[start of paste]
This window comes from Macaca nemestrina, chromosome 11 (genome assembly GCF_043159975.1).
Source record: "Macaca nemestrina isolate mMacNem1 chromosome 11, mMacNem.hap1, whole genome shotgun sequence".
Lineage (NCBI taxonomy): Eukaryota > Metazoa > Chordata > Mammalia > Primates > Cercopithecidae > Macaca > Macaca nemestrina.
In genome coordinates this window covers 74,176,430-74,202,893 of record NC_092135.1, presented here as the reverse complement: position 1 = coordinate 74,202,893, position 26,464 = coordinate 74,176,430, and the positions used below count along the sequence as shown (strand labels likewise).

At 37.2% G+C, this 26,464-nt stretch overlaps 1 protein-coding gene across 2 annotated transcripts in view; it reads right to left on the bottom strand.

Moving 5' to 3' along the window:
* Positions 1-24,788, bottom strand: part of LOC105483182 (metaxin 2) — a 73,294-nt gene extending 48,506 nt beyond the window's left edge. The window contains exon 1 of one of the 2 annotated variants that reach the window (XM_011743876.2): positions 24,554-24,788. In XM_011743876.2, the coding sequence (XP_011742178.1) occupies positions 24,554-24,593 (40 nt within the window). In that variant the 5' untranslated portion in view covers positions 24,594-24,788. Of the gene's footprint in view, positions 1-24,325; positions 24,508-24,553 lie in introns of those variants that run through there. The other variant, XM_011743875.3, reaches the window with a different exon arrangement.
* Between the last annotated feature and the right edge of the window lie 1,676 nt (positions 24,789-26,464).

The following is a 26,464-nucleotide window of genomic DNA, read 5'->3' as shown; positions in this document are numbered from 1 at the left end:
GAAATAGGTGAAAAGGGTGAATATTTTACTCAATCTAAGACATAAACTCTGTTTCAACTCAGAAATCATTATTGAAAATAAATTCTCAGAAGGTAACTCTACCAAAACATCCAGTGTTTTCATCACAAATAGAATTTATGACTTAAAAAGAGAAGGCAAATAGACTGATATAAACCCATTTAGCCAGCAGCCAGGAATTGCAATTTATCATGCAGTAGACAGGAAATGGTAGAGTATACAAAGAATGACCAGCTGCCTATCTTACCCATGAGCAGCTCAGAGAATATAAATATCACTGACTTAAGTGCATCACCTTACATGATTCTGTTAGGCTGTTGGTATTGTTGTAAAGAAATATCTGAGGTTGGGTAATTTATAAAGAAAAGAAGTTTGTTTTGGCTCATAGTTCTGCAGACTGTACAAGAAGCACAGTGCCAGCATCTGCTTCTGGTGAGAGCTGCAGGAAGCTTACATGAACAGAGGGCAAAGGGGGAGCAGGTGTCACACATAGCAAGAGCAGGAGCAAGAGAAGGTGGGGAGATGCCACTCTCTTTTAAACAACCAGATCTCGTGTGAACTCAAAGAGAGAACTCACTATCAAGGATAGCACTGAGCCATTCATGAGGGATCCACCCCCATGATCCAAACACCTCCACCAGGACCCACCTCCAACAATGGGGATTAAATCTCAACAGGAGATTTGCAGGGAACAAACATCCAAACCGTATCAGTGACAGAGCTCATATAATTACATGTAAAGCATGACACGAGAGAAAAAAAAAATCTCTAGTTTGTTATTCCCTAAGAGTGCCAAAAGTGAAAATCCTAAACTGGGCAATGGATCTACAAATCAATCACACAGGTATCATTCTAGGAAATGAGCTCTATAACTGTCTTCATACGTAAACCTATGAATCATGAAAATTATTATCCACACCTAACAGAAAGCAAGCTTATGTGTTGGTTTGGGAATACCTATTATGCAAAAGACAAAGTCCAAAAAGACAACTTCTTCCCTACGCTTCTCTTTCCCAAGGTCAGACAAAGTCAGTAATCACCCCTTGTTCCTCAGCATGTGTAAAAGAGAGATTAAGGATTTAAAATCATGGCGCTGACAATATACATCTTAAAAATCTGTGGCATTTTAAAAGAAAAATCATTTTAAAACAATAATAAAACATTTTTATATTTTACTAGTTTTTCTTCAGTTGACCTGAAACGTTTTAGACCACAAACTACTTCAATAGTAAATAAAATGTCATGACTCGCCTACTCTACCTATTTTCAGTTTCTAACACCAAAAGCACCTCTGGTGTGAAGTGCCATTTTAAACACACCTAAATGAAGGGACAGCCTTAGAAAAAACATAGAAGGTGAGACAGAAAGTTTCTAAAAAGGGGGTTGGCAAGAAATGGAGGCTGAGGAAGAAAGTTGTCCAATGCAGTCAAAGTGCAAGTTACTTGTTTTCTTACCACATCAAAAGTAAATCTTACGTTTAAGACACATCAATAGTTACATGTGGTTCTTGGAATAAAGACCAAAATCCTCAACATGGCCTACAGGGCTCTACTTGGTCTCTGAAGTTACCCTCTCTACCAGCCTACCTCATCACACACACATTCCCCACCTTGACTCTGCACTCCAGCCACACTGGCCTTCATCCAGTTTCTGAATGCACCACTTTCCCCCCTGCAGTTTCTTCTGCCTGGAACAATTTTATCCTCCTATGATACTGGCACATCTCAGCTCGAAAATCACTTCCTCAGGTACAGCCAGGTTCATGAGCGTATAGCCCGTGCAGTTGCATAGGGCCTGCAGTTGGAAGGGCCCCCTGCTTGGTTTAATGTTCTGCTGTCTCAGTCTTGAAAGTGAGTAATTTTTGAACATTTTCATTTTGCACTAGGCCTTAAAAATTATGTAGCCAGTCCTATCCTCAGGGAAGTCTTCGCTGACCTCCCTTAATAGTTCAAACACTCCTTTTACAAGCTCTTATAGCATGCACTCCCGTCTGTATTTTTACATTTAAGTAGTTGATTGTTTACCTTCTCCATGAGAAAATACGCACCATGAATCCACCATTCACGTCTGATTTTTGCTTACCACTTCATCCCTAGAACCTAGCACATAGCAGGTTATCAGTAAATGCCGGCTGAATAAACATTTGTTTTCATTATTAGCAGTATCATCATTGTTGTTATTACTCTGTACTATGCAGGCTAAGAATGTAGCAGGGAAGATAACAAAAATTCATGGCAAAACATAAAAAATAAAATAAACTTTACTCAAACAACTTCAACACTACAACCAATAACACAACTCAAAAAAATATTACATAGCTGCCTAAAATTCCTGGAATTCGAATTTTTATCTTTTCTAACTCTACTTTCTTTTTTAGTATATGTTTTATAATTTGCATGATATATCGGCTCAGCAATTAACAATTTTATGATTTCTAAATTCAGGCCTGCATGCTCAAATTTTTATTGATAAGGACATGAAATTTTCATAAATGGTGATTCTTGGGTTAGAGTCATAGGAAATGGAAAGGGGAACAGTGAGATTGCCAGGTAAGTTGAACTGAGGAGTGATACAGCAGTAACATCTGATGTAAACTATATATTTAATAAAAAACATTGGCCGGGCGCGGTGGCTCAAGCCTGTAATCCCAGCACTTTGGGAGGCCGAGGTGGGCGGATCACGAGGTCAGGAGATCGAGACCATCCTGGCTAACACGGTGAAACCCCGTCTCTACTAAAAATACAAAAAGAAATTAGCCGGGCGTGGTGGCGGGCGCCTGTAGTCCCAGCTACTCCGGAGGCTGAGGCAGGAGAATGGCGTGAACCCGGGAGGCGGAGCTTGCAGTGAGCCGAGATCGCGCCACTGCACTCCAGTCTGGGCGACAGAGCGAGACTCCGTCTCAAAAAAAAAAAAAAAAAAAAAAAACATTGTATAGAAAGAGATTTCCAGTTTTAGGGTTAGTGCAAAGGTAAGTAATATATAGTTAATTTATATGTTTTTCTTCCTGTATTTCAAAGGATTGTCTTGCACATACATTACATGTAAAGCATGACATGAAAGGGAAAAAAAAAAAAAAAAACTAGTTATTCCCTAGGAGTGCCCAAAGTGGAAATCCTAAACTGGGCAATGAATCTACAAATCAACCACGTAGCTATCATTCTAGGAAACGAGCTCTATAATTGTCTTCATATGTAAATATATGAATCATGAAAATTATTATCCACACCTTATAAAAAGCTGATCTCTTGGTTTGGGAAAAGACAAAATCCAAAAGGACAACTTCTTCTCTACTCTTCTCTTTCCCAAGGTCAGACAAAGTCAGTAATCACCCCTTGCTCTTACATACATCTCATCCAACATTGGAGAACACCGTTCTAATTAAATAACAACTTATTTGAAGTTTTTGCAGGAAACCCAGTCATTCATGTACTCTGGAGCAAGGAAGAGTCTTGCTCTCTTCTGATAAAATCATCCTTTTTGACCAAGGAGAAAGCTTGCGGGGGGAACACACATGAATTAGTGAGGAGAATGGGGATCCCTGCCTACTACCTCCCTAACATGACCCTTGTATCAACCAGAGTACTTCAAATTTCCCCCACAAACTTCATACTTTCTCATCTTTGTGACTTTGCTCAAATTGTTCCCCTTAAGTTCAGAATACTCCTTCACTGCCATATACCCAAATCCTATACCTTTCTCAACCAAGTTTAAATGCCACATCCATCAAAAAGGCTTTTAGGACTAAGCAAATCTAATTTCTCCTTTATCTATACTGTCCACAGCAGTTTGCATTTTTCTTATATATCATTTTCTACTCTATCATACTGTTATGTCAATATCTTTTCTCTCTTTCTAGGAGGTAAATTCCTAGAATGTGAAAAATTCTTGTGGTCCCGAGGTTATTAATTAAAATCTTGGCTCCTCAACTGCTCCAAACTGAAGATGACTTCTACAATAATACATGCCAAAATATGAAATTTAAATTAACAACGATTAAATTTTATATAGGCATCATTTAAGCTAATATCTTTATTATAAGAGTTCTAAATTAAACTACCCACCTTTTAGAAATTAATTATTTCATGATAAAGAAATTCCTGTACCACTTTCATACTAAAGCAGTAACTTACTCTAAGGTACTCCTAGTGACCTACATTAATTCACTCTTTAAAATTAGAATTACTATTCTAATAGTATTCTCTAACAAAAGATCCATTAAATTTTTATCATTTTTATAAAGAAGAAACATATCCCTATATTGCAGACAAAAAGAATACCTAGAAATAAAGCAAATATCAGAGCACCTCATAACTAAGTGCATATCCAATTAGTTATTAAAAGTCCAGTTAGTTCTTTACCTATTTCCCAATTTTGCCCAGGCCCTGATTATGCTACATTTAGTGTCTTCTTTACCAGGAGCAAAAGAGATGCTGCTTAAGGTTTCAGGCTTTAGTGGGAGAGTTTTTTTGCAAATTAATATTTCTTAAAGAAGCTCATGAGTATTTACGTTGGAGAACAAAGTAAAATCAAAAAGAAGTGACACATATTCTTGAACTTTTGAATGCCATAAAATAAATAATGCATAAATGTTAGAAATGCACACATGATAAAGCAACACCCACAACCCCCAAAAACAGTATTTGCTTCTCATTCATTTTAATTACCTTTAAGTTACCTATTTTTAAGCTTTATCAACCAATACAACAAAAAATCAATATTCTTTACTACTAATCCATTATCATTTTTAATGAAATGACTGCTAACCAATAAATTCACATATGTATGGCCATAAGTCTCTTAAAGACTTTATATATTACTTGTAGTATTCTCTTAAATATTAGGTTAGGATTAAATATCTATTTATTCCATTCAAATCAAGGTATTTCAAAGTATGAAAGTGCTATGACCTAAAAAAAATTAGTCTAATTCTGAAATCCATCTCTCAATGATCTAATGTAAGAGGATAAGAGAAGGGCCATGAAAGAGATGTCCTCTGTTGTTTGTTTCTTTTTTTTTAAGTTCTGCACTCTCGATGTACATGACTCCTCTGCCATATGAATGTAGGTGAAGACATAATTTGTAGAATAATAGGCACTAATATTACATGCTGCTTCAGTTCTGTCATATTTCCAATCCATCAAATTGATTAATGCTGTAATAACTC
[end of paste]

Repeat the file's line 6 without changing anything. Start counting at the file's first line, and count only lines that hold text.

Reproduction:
Moving 5' to 3' along the window: